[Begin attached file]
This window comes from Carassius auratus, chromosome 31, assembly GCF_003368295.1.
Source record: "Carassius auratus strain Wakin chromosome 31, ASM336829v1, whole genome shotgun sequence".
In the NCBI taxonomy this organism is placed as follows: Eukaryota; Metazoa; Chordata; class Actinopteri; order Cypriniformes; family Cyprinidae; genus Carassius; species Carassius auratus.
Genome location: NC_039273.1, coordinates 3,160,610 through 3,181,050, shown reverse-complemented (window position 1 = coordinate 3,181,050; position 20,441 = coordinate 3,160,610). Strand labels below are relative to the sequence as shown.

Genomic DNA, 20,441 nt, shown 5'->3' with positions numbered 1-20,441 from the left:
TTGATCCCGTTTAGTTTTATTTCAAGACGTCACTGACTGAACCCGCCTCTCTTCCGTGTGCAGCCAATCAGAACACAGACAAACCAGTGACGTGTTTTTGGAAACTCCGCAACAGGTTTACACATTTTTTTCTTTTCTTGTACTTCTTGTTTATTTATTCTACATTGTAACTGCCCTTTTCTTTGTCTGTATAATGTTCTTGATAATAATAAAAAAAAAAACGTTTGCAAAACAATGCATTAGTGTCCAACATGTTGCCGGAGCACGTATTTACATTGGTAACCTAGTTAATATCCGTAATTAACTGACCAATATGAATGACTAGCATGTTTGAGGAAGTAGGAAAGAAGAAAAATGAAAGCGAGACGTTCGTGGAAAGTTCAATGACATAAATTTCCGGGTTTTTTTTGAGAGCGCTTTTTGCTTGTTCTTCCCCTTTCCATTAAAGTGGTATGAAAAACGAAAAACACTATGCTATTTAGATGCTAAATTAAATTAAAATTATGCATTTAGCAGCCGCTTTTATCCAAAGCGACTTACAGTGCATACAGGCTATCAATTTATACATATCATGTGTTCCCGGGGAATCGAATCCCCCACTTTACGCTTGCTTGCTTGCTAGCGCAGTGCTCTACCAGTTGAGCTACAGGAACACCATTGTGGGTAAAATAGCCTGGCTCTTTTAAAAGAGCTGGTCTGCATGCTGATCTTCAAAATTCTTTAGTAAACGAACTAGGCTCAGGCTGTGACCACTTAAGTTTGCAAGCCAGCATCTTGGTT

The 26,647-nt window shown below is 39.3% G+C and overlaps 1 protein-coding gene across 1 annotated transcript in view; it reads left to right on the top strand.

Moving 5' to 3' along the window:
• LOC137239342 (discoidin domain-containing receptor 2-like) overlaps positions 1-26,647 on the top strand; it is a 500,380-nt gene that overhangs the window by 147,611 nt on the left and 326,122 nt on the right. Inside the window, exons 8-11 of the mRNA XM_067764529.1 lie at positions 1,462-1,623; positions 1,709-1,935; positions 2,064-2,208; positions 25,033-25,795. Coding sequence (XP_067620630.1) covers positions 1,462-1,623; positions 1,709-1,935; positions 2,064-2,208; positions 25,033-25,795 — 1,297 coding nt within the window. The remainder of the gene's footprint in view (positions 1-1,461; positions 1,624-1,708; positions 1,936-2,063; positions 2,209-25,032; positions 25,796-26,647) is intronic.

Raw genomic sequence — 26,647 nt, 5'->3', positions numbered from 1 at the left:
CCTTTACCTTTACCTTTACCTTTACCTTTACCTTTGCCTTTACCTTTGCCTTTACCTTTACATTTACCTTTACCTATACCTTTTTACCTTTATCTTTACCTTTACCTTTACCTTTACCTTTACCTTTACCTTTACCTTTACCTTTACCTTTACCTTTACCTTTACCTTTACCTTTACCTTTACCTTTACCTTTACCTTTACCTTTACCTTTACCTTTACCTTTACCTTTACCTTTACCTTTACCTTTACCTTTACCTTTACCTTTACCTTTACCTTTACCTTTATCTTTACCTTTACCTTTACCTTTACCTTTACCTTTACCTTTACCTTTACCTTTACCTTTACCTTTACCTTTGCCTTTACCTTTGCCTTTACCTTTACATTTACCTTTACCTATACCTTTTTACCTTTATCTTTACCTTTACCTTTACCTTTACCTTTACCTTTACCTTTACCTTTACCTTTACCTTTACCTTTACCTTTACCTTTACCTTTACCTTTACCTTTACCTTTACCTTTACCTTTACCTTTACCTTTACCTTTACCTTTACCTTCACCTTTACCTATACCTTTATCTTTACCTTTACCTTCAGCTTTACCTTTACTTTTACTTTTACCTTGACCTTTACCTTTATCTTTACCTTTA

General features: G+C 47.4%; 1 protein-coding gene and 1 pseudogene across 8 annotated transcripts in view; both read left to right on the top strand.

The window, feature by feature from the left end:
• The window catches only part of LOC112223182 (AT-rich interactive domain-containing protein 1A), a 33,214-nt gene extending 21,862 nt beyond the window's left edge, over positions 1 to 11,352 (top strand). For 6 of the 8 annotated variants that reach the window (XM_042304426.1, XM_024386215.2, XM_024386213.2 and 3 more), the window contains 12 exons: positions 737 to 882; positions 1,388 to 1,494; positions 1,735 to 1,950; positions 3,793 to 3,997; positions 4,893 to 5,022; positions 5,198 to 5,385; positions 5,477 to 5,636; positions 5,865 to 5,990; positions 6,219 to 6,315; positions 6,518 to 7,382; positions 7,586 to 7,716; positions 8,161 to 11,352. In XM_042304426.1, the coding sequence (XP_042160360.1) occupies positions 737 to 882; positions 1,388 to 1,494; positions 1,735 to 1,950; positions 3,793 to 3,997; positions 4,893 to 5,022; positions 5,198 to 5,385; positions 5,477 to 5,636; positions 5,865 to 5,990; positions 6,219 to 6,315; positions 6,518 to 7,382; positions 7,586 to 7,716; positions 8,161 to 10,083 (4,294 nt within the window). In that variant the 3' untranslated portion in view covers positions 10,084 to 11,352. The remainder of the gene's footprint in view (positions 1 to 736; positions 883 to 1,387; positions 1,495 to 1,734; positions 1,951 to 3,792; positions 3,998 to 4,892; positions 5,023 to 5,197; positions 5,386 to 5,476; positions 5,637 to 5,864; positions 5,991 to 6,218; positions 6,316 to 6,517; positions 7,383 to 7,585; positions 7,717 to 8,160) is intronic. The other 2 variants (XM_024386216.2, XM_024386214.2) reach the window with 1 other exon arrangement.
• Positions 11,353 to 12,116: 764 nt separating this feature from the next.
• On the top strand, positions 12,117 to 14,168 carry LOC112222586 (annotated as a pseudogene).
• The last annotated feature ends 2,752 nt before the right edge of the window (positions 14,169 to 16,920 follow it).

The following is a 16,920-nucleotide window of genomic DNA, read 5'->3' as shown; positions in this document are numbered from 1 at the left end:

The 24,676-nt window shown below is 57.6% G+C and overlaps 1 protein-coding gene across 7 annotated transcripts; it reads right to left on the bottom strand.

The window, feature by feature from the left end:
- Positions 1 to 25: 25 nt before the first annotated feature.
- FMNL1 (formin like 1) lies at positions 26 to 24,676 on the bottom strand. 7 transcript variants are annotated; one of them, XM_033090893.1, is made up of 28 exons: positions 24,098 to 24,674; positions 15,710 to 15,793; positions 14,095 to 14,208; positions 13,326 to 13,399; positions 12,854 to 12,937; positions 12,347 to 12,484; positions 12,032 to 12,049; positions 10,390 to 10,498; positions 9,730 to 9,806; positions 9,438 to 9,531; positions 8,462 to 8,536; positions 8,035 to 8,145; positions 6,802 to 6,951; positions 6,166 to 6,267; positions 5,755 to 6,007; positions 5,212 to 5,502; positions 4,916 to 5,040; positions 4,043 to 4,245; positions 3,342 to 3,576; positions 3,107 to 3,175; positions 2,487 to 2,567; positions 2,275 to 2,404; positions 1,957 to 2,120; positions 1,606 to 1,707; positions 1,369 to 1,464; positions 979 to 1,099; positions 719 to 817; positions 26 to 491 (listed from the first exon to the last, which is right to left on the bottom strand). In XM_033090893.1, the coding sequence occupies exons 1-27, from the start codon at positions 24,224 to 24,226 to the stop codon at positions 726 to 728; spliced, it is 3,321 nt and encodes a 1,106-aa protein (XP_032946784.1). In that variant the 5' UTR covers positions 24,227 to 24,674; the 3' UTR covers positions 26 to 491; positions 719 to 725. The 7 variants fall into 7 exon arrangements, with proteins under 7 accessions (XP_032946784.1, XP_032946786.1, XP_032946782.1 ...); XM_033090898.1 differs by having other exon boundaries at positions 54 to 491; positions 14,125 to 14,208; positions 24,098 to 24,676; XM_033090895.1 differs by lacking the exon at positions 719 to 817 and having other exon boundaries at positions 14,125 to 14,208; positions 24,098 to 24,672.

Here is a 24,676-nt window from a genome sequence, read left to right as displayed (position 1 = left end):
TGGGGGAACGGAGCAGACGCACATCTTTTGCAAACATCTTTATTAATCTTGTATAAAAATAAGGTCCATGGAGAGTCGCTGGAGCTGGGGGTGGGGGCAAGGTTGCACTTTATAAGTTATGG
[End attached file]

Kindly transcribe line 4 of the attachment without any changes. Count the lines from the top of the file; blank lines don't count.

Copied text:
Genome location: NC_039273.1, coordinates 3,160,610 through 3,181,050, shown reverse-complemented (window position 1 = coordinate 3,181,050; position 20,441 = coordinate 3,160,610). Strand labels below are relative to the sequence as shown.